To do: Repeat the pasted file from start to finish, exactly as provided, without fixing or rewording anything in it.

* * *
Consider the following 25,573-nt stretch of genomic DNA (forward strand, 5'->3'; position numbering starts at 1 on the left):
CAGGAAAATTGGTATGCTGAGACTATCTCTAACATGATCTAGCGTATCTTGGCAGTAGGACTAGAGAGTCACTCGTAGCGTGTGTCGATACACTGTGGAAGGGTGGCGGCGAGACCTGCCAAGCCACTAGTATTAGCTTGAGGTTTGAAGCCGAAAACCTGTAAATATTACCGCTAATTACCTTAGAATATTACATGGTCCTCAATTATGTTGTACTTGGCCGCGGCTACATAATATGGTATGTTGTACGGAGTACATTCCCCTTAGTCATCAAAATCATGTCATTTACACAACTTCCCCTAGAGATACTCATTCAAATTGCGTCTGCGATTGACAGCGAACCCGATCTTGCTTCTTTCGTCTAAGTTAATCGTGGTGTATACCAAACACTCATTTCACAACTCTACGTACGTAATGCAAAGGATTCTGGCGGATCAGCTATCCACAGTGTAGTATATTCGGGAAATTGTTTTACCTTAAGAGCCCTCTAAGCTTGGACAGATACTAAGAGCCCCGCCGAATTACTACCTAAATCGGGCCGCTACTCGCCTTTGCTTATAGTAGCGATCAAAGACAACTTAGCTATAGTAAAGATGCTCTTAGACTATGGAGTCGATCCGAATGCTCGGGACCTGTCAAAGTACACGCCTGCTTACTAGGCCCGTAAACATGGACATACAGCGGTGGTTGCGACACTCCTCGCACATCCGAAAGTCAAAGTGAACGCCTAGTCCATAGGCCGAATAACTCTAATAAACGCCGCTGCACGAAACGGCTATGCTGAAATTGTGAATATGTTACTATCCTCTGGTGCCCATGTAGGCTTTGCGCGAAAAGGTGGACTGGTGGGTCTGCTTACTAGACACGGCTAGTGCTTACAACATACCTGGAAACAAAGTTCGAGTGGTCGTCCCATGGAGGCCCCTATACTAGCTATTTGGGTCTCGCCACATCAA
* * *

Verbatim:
Consider the following 25,573-nt stretch of genomic DNA (forward strand, 5'->3'; position numbering starts at 1 on the left):
CAGGAAAATTGGTATGCTGAGACTATCTCTAACATGATCTAGCGTATCTTGGCAGTAGGACTAGAGAGTCACTCGTAGCGTGTGTCGATACACTGTGGAAGGGTGGCGGCGAGACCTGCCAAGCCACTAGTATTAGCTTGAGGTTTGAAGCCGAAAACCTGTAAATATTACCGCTAATTACCTTAGAATATTACATGGTCCTCAATTATGTTGTACTTGGCCGCGGCTACATAATATGGTATGTTGTACGGAGTACATTCCCCTTAGTCATCAAAATCATGTCATTTACACAACTTCCCCTAGAGATACTCATTCAAATTGCGTCTGCGATTGACAGCGAACCCGATCTTGCTTCTTTCGTCTAAGTTAATCGTGGTGTATACCAAACACTCATTTCACAACTCTACGTACGTAATGCAAAGGATTCTGGCGGATCAGCTATCCACAGTGTAGTATATTCGGGAAATTGTTTTACCTTAAGAGCCCTCTAAGCTTGGACAGATACTAAGAGCCCCGCCGAATTACTACCTAAATCGGGCCGCTACTCGCCTTTGCTTATAGTAGCGATCAAAGACAACTTAGCTATAGTAAAGATGCTCTTAGACTATGGAGTCGATCCGAATGCTCGGGACCTGTCAAAGTACACGCCTGCTTACTAGGCCCGTAAACATGGACATACAGCGGTGGTTGCGACACTCCTCGCACATCCGAAAGTCAAAGTGAACGCCTAGTCCATAGGCCGAATAACTCTAATAAACGCCGCTGCACGAAACGGCTATGCTGAAATTGTGAATATGTTACTATCCTCTGGTGCCCATGTAGGCTTTGCGCGAAAAGGTGGACTGGTGGGTCTGCTTACTAGACACGGCTAGTGCTTACAACATACCTGGAAACAAAGTTCGAGTGGTCGTCCCATGGAGGCCCCTATACTAGCTATTTGGGTCTCGCCACATCAA